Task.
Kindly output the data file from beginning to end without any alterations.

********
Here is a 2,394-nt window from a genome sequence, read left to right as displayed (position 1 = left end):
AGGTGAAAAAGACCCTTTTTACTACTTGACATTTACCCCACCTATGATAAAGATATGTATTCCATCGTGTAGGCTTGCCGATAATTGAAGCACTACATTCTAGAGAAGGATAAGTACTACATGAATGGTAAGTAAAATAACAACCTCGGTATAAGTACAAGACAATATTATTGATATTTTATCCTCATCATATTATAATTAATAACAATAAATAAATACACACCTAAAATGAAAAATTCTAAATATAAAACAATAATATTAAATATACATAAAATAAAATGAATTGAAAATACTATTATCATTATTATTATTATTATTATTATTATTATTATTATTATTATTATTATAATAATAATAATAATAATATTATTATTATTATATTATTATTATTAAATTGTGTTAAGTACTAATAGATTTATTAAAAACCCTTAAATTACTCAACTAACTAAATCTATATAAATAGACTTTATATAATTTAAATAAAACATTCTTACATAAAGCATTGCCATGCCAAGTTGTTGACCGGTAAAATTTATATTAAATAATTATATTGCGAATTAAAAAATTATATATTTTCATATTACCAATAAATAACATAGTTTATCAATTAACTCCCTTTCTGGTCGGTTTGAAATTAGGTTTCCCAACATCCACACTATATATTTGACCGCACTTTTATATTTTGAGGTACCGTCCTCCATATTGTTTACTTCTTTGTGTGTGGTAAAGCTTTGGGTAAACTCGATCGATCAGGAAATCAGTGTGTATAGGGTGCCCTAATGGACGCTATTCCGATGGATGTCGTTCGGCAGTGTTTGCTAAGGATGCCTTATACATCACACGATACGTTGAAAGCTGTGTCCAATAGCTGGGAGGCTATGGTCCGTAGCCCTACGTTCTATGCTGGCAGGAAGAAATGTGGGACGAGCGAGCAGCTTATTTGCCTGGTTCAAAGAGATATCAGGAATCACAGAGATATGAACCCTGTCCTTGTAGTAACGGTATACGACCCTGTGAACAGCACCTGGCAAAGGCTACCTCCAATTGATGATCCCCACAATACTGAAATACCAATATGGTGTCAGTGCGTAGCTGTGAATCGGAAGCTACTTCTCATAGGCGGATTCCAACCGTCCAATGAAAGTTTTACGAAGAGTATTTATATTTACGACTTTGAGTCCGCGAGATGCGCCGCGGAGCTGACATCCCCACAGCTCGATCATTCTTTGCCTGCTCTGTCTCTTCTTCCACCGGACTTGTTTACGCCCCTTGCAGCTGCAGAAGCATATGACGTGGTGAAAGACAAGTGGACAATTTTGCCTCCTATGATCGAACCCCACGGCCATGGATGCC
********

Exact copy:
Here is a 2,394-nt window from a genome sequence, read left to right as displayed (position 1 = left end):
AGGTGAAAAAGACCCTTTTTACTACTTGACATTTACCCCACCTATGATAAAGATATGTATTCCATCGTGTAGGCTTGCCGATAATTGAAGCACTACATTCTAGAGAAGGATAAGTACTACATGAATGGTAAGTAAAATAACAACCTCGGTATAAGTACAAGACAATATTATTGATATTTTATCCTCATCATATTATAATTAATAACAATAAATAAATACACACCTAAAATGAAAAATTCTAAATATAAAACAATAATATTAAATATACATAAAATAAAATGAATTGAAAATACTATTATCATTATTATTATTATTATTATTATTATTATTATTATTATTATTATTATAATAATAATAATAATAATATTATTATTATTATATTATTATTATTAAATTGTGTTAAGTACTAATAGATTTATTAAAAACCCTTAAATTACTCAACTAACTAAATCTATATAAATAGACTTTATATAATTTAAATAAAACATTCTTACATAAAGCATTGCCATGCCAAGTTGTTGACCGGTAAAATTTATATTAAATAATTATATTGCGAATTAAAAAATTATATATTTTCATATTACCAATAAATAACATAGTTTATCAATTAACTCCCTTTCTGGTCGGTTTGAAATTAGGTTTCCCAACATCCACACTATATATTTGACCGCACTTTTATATTTTGAGGTACCGTCCTCCATATTGTTTACTTCTTTGTGTGTGGTAAAGCTTTGGGTAAACTCGATCGATCAGGAAATCAGTGTGTATAGGGTGCCCTAATGGACGCTATTCCGATGGATGTCGTTCGGCAGTGTTTGCTAAGGATGCCTTATACATCACACGATACGTTGAAAGCTGTGTCCAATAGCTGGGAGGCTATGGTCCGTAGCCCTACGTTCTATGCTGGCAGGAAGAAATGTGGGACGAGCGAGCAGCTTATTTGCCTGGTTCAAAGAGATATCAGGAATCACAGAGATATGAACCCTGTCCTTGTAGTAACGGTATACGACCCTGTGAACAGCACCTGGCAAAGGCTACCTCCAATTGATGATCCCCACAATACTGAAATACCAATATGGTGTCAGTGCGTAGCTGTGAATCGGAAGCTACTTCTCATAGGCGGATTCCAACCGTCCAATGAAAGTTTTACGAAGAGTATTTATATTTACGACTTTGAGTCCGCGAGATGCGCCGCGGAGCTGACATCCCCACAGCTCGATCATTCTTTGCCTGCTCTGTCTCTTCTTCCACCGGACTTGTTTACGCCCCTTGCAGCTGCAGAAGCATATGACGTGGTGAAAGACAAGTGGACAATTTTGCCTCCTATGATCGAACCCCACGGCCATGGATGCC